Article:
Mechanisms involved in direct pulmonary insults

Direct pulmonary lesions lead to damage to the lung epithelium (alveolar cells and surfactant) and activation of alveolar macrophages. Both these elements are capable of reciprocal interactions and amplification. Three phases can be distinguished: an exudative phase, with formation of edema, hemorrhage, and inflammation, a proliferative phase, with organization of the intraluminal exudate and the start of reparative processes, and a fibrotic phase, which is only present when regeneration is pathological. The final phase only concerns a limited number of patients.

The exudative phase (corresponding roughly to the first week) is characterized by alveolar and interstitial edema, swelling of capillaries, and intra-alveolar hemorrhage. This phase appears to be initiated by activation of macrophages (by micro-organisms and/or toxins) and direct injury of surfactant-producing and epithelial cells caused by these agents or by the initial trauma itself. The activated macrophages produce activated oxygen species, which in turn cause oxidative stress in neighboring cells, and liberate enzymes and peptide, protein, and lipid mediators. These mediators have multiple properties, including modification of the alveolocapillary membrane and chemoattraction for blood-borne leukocytes.

The inflammatory reaction rapidly reaches nearby endothelial cells, which react by producing new inflammatory mediators (cytokines, procoagulant factors, lipid mediators, vasoactive substances, etc.) and expressing adhesion receptors. These allow (or amplify) the binding of polymorphonuclear neutrophils which are marginated in the pulmonary vasculature, having been attracted by chemotactant agents released locally. This stimulation of adhesion, combined with the presence of chemoattractants and mediators capable of stimulating polymorphonuclear neutrophils, leads to diapedesis of neutrophils into the alveoli. This is followed by further expression of adhesion molecules and production of inflammatory mediators.

Concomitant with the passage of the polymorphonuclear neutrophils into the alveoli, there is an influx of protein- and mediator-rich fluid, as well as other cellular elements including lymphocytes, platelets, and erythrocytes. Bronchoalveolar lavage fluid collected early in the development of ARDS is the best evidence of processes occurring during this initial phase. This fluid is rich in polymorphonuclear neutrophils (up to 90 per cent of cells present), albumin, and inflammatory mediators such as cytokines, prostanoids (e.g. prostaglandin E2), and leukotrienes. Products of complement activation, coagulation by-products, peptides, proteolytic and granulocyte enzymes (myeloperoxidase, elastase, collagenase, lactoferrin), and even active oxygen species (such as hydrogen peroxide) can also be detected in bronchoalveolar lavage fluid. These products are markers of the intra-alveolar activation of macrophages and neutrophils, which propagates the inflammatory reaction and leads to loss of surfactant and pneumocytes. This in turn leads to denudation of the basement membrane, so that the pulmonary interstitium comes into contact with the alveolar space. Cellular debris and hyaline membranes, which form during this initial phase, become adherent to the inside of the alveolus. Previously aerated lung becomes congested, edematous, and compacted, and obviously can no longer participate in gas exchange. Platelet and fibrin microthrombi together with leukocyte aggregates, both of which predispose to cellular hypoxia, form within the capillaries.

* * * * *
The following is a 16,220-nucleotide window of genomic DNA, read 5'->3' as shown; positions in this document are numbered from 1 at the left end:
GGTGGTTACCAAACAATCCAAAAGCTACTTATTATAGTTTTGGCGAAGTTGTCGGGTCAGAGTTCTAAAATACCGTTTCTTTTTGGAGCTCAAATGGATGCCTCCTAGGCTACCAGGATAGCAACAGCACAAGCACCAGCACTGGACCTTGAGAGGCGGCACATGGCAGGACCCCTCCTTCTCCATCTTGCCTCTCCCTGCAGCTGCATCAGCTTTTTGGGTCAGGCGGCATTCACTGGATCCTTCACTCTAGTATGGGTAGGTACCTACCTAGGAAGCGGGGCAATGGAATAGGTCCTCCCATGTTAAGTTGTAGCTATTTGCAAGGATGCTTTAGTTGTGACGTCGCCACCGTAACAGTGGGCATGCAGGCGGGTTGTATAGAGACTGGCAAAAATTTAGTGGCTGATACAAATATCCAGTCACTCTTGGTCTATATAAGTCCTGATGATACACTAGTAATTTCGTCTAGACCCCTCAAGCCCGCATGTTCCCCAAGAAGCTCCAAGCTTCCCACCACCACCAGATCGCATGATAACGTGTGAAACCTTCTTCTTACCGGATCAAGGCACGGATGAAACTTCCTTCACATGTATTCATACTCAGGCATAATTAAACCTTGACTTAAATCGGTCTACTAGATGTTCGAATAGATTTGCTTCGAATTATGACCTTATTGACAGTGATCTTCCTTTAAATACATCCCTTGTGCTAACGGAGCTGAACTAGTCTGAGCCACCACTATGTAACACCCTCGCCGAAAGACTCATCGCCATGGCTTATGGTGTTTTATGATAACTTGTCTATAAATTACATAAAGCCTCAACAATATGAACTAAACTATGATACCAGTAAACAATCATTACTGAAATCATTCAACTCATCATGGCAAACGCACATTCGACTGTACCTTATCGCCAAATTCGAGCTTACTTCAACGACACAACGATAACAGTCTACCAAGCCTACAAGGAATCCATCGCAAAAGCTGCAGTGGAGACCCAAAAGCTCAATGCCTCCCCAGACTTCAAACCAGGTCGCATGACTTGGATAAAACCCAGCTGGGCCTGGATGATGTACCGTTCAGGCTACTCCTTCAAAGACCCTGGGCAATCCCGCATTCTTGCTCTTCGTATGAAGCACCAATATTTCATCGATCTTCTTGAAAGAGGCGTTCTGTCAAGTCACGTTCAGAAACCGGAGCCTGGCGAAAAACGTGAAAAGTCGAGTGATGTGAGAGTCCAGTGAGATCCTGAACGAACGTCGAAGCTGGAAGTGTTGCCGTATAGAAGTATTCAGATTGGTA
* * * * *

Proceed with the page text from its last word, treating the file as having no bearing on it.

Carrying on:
During the subsequent phases of proliferation and fibrosis, the inflammatory exudate begins to organize within the alveoli and interstial spaces, while the type II pneumocytes multiply, fill in denuded areas of the basal membrane, and differentiate. Under the influence of humoral factors liberated by various groups of cells (endothelial cells, platelets, macrophages, etc.), fibroblasts and myofibroblasts proliferate in the interstitium and the alveolar septae, and contribute to the reconstitution of functional alveoli. This reparative response is directed by several molecular species, including growth factors (tumor growth factor-a, epidermal growth factor, platelet-derived growth factor, etc.), as well as fibronectin, collagen fragments, elastin, and fibrin resulting from excessive enzymatic proteolysis.

In ARDS, these regulatory processes are often modified, with incomplete repair and/or excessive cellular proliferation. Thus fibroblasts can attach to the epithelial basement membrane and secrete matrix components which progressively fill the alveolar space and reduce pulmonary compliance. A fibrocellular proliferation can also be seen in the intima of the pulmonary vessels; this, in combination with the cellular aggregates and thrombi mentioned previously, increases the areas of hypoxia. Mesenchymal cells also proliferate abnormally, and intra-alveolar angiogenesis can also be seen. These processes contribute to alveolar fibrosis and loss of pulmonary function, and can lead to the late deaths described in ARDS. However, if the reparative processes are normally controlled, the patient recovers almost normal pulmonary function after several months.

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